Kendrick Lamar’s ‘Not Like Us’ Video Reasserts His Claim as Rap’s Style God

From its opening moments, it’s clear that Kendrick Lamar’s new “Not Like Us” music video serves as more than just as Lamar’s victory lap in his culture-twisting diatribe against Drake. It’s also a reaffirmation of a claim he made—or, perhaps, a goal he set for himself—last summer: that he, KDot, is the best-dressed MC in rap.

Following a strobing black-and-white interlude, the “Not Like Us” visual—directed by Lamar and his pgLang co-founder Dave Free—kicks off with the rapper in a crisp white Willy Chavarria track jacket, matching below-the-knee shorts by British design duo Stefan Cooke, hiked-up white tube socks, and white Chuck Taylor lows, with a sporty scarf by the British designer Martine Rose knotted around his usual blue Dodgers cap. From there, the video devolves into a gleeful parade of choice luxury labels and contemporary haute streetwear.

In the clip, KDot leads the charge of a rollicking crowd wearing a distressed Ghetto Rodeo x Kaló Soil baseball cap, Loewe biker boots, and leather moto bomber and tailored cargo pants from Martine Rose; he later changes into the designer’s boxy green field jacket and Velcro-strapped loafers. He smashes an owl-shaped piñata wearing a white tee and a pair of silver sequined Loewe shorts. He hopscotches, to the unfortunately catchy trill of “A minorrrrrrrr,” in an ERL zip-up hoodie and a Martine Rose monkey graphic tee. He peacocks, triumphantly, in front of a wall of shipping containers wearing a sleek Prada suit.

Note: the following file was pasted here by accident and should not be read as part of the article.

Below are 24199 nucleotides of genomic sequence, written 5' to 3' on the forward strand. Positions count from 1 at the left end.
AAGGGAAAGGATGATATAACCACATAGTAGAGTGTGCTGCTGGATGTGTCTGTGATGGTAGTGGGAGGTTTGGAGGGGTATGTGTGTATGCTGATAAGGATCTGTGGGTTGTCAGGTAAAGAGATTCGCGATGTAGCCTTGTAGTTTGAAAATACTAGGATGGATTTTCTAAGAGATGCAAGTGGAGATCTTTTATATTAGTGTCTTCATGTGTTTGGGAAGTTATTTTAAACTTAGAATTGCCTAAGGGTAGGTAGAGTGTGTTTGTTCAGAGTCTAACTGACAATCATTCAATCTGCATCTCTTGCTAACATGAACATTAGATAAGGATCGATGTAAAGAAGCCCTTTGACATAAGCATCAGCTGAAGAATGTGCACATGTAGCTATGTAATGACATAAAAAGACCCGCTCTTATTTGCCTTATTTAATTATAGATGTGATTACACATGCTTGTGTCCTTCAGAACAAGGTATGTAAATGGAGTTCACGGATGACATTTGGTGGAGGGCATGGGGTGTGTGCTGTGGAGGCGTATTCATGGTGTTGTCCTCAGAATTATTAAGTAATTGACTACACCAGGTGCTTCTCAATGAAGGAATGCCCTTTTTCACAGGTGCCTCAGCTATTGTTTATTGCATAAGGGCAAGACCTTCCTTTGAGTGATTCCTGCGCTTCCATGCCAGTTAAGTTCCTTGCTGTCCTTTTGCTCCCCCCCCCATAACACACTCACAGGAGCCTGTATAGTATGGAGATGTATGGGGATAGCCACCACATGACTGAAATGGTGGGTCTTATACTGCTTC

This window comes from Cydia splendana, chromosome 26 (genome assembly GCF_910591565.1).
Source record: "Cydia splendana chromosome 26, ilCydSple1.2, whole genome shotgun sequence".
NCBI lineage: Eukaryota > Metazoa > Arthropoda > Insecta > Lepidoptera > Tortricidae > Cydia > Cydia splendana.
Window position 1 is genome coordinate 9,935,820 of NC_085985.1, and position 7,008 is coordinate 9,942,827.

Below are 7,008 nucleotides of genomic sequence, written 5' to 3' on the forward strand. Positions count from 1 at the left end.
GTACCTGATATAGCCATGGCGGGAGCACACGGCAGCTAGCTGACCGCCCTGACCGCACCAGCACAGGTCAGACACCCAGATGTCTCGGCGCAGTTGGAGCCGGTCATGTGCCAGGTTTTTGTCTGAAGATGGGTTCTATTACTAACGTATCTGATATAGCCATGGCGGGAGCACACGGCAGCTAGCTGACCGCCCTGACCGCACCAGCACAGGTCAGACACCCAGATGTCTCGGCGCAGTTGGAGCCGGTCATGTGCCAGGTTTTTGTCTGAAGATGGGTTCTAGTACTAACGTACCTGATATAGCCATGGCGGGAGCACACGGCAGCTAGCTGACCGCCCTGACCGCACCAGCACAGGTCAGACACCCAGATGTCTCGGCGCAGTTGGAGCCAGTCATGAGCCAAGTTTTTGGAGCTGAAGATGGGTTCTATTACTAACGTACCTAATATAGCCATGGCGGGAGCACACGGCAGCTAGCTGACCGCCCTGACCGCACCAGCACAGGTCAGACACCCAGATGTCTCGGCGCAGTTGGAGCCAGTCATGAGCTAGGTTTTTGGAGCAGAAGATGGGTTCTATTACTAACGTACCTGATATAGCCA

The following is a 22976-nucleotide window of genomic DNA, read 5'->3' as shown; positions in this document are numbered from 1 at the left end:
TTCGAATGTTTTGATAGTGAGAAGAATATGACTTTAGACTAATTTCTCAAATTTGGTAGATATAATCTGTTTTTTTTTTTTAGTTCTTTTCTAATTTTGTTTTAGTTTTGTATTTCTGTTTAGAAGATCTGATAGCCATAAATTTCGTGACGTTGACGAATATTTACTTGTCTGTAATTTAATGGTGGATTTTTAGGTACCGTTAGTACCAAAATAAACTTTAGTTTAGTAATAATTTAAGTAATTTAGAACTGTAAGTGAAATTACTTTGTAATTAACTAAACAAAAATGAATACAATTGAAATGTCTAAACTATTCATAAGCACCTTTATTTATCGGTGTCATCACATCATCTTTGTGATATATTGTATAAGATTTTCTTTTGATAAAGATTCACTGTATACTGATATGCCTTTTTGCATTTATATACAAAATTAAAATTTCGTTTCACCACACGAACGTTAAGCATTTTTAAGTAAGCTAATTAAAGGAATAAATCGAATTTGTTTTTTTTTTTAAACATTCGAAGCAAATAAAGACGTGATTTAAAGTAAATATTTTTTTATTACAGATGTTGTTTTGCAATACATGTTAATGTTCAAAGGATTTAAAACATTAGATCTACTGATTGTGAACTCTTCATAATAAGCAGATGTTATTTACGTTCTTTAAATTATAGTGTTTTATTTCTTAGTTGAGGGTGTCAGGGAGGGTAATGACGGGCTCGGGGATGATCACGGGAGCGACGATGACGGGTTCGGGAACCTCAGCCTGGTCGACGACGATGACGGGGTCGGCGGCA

The result is a video that feels like Kendrick flexing his “best-dressed moving forward” credentials—while also anointing his own personal “in” crowd of vibey menswear designers. Rose, Chavarria, and Loewe’s Jonathan Anderson et al are his friends, and they are locked in. It’s relevant, too, that the overall “Not Like Us” style frenzy was crafted by a cogent fashion hivemind: Kendrick worked again with his go-to stylist Taylor McNeill, the video’s wardrobe was coordinated by Complex alum Karizza Sanchez, and The Cut’s Jessica Willis styled Free and the dancers.

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